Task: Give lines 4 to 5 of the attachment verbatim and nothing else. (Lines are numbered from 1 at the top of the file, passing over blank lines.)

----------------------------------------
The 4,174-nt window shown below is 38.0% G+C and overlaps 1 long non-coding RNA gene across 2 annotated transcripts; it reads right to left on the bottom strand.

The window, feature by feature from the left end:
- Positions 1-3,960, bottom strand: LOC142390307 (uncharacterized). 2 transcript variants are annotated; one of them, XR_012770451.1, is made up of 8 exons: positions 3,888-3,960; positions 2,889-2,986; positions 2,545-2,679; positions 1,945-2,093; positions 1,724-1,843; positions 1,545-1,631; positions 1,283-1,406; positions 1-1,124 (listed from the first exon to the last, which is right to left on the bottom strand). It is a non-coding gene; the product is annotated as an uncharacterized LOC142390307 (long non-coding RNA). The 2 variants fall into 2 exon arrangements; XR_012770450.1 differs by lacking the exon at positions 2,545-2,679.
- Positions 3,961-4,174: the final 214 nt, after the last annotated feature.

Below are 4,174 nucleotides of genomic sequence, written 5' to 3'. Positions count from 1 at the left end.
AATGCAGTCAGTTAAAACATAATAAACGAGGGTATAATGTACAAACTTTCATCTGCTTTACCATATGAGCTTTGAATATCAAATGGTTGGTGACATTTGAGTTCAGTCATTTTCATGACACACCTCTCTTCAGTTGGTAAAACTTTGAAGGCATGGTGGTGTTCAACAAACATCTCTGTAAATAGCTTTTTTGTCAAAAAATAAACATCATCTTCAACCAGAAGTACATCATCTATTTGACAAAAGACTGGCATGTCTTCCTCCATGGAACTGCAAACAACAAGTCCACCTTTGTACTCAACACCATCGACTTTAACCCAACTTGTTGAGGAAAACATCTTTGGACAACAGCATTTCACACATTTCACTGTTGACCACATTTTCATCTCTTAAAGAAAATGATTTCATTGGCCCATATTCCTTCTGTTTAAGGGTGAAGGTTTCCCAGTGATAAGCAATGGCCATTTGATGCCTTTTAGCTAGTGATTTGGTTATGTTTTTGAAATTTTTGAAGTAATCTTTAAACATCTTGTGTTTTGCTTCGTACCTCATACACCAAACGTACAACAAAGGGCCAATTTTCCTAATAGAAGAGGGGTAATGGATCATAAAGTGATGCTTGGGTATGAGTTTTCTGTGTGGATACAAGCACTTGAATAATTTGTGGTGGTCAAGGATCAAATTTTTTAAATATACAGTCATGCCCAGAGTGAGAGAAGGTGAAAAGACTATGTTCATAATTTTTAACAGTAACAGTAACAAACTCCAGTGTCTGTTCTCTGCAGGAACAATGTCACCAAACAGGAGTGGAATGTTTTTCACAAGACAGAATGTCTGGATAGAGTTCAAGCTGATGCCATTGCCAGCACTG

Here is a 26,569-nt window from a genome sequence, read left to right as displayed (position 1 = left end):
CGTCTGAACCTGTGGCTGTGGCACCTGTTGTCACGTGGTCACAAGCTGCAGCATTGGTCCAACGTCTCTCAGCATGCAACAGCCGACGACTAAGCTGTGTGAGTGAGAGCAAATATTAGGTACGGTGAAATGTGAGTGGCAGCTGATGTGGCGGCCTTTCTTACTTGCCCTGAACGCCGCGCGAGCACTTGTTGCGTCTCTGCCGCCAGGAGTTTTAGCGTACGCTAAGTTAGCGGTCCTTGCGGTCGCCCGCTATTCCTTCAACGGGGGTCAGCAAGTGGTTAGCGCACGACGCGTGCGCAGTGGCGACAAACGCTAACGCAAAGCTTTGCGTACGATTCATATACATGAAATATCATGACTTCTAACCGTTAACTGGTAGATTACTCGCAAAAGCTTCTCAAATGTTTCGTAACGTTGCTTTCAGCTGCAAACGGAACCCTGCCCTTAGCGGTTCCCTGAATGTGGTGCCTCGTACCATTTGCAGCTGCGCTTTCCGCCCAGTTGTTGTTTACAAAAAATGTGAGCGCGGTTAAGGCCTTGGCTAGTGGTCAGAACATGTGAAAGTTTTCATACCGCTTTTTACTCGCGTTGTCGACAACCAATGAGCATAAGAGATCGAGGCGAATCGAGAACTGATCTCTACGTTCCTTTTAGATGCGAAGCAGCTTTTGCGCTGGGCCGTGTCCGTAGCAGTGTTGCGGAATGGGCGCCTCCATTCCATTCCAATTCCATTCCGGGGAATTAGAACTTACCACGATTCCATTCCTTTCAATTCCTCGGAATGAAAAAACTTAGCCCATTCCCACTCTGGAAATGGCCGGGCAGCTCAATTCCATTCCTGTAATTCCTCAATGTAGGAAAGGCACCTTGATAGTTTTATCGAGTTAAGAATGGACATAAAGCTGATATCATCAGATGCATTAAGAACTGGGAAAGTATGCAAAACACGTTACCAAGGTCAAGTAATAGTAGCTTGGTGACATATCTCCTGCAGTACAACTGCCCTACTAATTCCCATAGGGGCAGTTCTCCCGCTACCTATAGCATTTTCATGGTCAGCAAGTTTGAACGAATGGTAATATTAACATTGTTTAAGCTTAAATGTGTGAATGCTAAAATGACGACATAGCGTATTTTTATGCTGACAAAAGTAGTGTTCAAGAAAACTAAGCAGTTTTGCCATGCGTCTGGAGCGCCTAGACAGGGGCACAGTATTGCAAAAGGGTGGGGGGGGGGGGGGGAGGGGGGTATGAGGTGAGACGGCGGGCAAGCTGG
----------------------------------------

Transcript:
- Positions 3,961-4,174: the final 214 nt, after the last annotated feature.

Below are 4,174 nucleotides of genomic sequence, written 5' to 3'. Positions count from 1 at the left end.